Six kinds of walnut trees grow native in the United States. In addition to the tasty and nutritious nuts the tree produces, walnut wood is of fine grain and is used in furniture and gun stocks.
The black walnut has the largest geographical distribution of any walnut in America, growing in most of the central eastern portion of the nation. Another type, the butternut tree, exists in the northeastern section of the country.
In terms of size, the black walnut is the tallest species of walnut, with some growing to be 100 feet high. The butternut averages between 50 and 60 feet tall while western species such as the Arizona walnut and little walnut are smaller at about 20 feet.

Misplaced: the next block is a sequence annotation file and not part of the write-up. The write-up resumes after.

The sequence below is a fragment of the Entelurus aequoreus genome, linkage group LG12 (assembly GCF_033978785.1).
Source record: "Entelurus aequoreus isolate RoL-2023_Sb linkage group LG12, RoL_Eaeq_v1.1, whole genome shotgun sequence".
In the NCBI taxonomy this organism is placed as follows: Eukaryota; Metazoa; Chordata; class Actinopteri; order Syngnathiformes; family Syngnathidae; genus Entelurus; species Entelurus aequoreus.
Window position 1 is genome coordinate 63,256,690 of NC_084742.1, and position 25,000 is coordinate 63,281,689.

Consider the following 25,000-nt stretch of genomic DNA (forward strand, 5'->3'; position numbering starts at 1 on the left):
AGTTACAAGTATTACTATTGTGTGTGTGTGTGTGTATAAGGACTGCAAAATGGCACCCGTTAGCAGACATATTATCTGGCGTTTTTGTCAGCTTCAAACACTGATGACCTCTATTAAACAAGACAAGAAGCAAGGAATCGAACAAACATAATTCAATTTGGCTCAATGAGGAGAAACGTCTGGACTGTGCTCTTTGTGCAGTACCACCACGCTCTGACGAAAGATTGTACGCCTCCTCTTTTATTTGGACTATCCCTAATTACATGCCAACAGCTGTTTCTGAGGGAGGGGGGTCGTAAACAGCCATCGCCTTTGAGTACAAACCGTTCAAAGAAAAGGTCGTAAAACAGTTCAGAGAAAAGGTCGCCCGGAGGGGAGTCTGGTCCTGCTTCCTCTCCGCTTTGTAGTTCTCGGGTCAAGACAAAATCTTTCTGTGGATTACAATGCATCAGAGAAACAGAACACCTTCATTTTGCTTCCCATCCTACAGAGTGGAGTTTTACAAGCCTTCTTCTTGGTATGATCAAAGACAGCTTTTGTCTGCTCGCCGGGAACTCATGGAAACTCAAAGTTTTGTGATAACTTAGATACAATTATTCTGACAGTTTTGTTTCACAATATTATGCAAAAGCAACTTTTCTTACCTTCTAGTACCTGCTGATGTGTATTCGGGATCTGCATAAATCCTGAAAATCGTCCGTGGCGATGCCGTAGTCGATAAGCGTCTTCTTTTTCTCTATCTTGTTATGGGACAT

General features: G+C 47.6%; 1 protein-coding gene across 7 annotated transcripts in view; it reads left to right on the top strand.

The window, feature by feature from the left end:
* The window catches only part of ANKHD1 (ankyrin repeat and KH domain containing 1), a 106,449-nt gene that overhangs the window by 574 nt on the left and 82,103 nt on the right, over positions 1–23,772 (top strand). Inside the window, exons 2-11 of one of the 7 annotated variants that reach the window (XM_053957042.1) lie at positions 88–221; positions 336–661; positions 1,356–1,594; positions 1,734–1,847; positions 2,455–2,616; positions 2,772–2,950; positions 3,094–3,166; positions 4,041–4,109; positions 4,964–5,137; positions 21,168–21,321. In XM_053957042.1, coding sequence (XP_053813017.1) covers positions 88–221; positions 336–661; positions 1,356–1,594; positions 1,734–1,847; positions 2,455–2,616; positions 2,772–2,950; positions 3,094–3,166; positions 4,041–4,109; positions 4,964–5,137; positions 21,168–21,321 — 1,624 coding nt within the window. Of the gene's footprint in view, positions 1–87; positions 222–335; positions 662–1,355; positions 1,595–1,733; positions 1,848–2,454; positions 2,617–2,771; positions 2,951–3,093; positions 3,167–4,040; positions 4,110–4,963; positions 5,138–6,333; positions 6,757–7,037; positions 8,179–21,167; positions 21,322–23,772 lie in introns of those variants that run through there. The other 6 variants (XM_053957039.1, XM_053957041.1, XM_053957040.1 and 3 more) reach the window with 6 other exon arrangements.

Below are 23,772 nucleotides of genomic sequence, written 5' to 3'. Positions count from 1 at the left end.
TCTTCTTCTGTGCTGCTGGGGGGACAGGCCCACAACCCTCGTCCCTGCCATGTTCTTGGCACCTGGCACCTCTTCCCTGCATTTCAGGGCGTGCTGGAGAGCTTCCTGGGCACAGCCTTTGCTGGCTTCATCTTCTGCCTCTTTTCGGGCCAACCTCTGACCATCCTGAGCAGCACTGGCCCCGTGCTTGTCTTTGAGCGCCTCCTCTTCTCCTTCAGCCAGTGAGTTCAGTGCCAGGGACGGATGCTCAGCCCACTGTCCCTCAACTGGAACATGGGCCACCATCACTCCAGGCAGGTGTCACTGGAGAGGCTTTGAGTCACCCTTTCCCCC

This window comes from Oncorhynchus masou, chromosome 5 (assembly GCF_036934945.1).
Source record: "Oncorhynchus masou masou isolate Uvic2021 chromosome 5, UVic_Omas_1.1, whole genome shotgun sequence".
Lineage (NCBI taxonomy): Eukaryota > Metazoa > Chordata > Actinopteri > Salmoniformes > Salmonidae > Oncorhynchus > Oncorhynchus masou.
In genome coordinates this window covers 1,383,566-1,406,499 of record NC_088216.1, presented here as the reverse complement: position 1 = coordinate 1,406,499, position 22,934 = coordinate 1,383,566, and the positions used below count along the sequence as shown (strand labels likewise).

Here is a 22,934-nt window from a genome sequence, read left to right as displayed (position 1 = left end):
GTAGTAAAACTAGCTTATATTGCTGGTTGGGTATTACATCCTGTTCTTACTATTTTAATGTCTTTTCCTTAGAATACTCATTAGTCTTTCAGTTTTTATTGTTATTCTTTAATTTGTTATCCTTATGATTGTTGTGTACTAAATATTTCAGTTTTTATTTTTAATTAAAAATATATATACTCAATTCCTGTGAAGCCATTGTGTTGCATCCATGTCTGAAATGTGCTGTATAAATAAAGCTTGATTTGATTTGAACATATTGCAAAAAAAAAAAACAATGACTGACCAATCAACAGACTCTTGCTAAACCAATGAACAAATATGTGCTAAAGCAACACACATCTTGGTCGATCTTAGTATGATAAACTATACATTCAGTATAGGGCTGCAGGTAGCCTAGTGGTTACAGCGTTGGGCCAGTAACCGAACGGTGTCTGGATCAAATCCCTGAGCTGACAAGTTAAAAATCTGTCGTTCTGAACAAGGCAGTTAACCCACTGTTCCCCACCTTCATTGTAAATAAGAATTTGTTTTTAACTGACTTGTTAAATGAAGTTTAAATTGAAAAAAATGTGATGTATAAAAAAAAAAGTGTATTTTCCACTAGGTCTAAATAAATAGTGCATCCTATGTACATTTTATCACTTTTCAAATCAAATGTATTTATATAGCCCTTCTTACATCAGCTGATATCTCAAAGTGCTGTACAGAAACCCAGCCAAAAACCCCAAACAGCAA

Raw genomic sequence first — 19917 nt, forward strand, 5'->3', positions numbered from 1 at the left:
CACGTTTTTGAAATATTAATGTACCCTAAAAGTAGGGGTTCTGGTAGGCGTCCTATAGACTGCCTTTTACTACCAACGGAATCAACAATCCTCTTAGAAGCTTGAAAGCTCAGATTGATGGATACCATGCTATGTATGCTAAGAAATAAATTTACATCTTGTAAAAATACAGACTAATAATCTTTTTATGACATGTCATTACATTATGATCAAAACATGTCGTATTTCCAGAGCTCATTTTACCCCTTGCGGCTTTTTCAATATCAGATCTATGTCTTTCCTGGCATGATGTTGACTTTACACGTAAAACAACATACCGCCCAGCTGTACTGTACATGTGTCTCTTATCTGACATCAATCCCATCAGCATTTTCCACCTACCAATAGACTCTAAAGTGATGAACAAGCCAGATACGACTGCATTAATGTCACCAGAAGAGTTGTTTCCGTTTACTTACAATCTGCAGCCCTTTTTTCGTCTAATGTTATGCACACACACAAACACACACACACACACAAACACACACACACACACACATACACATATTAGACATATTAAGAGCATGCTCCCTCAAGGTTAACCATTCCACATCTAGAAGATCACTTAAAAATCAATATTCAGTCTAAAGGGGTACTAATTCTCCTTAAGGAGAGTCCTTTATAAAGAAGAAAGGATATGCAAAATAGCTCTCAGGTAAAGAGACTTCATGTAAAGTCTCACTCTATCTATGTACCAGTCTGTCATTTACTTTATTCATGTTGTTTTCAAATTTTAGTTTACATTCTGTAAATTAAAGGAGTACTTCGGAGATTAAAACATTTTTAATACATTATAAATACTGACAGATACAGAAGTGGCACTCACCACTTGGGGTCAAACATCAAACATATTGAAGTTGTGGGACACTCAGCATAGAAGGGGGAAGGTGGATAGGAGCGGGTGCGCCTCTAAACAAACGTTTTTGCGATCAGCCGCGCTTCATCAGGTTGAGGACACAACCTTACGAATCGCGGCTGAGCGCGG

Walnut leaves fall off each year and are alternate on the twigs and compound. This means that there is a leaf at each individual node on the branch and the many separate leaflets on one stem comprise each individual leaf.
The nut of the black walnut tree consists of a kernel encompassed by a hard round shell which itself has a tough husk surrounding it. This husk turns from green to yellow-black as the nut ripens.
The Native Americans would boil kernels of the butternut tree to extract the butter-like oil for culinary purposes.
- Black Walnut: Ohio Department of Natural Resources Website
- Butternut: Ohio Department of Natural Resources Website
- Field Guide to Trees of North America; C. Frank Brockman; 1986
black walnut, butternut tree, walnut tree
About this Author
John Lindell has written articles for "The Greyhound Review" and various other online publications. A Connecticut native, his work specializes in sports, fishing and nature. Lindell worked in greyhound racing for 25 years.